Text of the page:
A crowd of more than 140,000 spectators were in Nashville for the Big Machine Music City Grand Prix over the weekend. Fans from all over the globe filled hotels throughout Middle Tennessee, many staying in Rutherford County. The event reportedly generated over $20-million in revenue for Nashville and the 8-counties that surround the Metro area – and that number doesn't include the funds used to organize and set-up the 3-day race (Aug. 6, 7, 8, 2021).
Winning the Big Machine Music City Grand Prix on Sunday evening was Marcus Ericsson from Sweden. Driving for Chip Ganassi Racing, his Honda powered IndyCar won the race after smashing the nose of his ride into car number 14. 30-Year-old Ericsson finished within 1.5596 seconds of his teammate Scott Dixon.
One of the highlights of the race occurred when the 27-cars traveled over the Korean Veterans Memorial Bridge. In fact, the bridge over the river was a first for the IndyCar circuit in the U.S. and one of only a few courses in the world to cross over a river the size of the Cumberland.
Known for their speed, the IndyCars were reported to have hit 185 miles per hour as they traveled 80-feet above the Cumberland River while crossing the 553-yard bridge (1,660-feet in length). The straightaway at the start and end of the bridge, including the roadway leading up to and away from the bridge, was approximately 2,200-feet, which made it the longest straightaway for IndyCar this season.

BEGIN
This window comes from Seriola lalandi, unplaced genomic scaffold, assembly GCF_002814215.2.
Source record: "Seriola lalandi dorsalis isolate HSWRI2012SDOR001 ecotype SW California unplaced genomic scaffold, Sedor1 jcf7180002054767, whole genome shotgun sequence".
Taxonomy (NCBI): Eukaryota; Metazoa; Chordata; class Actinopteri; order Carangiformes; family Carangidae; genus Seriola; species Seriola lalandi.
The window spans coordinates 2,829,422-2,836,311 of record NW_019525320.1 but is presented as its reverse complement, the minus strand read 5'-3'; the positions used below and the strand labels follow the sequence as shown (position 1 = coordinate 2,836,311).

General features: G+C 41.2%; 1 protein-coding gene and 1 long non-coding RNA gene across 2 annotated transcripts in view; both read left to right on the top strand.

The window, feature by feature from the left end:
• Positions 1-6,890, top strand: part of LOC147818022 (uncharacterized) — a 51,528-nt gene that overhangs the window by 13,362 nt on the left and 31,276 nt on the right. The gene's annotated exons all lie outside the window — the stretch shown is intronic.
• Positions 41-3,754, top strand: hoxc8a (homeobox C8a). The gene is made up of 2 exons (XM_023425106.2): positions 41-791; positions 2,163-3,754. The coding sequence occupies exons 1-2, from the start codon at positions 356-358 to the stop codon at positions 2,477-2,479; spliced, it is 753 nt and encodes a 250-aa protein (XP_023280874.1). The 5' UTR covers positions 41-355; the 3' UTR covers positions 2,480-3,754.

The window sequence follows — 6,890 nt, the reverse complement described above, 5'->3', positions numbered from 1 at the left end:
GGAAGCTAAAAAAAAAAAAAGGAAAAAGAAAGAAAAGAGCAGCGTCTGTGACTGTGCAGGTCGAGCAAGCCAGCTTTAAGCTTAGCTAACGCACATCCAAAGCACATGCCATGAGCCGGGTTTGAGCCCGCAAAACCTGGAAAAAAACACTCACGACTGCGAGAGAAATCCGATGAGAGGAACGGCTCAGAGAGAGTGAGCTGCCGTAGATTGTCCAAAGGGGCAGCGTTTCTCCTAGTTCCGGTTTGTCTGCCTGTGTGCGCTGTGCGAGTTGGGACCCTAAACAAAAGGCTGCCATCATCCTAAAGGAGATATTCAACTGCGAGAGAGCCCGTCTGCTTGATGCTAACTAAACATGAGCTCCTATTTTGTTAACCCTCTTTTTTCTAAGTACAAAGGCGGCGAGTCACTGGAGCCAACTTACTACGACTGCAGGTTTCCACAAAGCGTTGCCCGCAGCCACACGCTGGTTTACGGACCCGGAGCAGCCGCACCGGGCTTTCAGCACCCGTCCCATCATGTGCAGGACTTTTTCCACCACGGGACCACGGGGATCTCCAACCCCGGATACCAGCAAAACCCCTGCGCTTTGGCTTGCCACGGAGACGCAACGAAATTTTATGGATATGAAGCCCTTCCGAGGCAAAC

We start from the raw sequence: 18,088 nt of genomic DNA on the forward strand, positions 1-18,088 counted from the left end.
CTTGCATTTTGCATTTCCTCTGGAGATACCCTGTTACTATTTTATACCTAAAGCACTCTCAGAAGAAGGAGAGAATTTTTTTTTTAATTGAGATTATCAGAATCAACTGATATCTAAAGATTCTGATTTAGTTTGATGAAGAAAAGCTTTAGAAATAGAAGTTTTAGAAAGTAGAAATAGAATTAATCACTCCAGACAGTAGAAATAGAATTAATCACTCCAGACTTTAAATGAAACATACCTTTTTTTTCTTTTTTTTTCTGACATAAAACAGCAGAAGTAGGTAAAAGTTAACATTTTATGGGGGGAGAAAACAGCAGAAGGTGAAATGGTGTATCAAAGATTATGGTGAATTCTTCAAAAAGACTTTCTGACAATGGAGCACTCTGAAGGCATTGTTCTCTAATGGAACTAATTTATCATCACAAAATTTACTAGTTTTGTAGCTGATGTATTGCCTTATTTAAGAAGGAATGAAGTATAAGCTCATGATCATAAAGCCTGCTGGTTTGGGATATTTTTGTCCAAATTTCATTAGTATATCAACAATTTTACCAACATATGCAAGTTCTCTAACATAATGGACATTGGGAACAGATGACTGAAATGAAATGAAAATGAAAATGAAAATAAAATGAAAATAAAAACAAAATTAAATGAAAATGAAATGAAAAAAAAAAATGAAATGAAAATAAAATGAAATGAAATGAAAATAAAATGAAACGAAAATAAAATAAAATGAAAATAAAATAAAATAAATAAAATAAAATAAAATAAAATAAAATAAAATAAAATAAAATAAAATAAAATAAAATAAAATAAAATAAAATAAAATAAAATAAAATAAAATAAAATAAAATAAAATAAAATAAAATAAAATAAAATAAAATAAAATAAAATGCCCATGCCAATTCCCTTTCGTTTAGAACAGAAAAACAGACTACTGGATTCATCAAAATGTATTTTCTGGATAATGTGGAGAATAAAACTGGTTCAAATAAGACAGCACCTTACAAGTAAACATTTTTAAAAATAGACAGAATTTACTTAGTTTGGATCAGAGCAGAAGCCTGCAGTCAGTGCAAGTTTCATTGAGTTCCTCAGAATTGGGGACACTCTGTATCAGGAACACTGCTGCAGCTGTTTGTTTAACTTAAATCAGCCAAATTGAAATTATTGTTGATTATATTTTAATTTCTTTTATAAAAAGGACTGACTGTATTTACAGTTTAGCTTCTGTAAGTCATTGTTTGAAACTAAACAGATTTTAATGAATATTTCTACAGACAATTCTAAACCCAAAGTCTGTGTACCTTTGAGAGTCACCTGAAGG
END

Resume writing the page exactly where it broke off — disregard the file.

The race course included 11-turns in the 2.17-mile run and the official finish line was in front of the Tennessee Titan's home known as the Nissan Stadium.
MTSU Had a Hand in the Race
27 Cars raced down the streets of downtown Nashville throughout the weekend and Murfreesboro's MTSU played a role in helping to ensure safety measures were in place. The MTSU School of Concrete and Construction Management helped to design and build the racing barriers along the course and on pit row.
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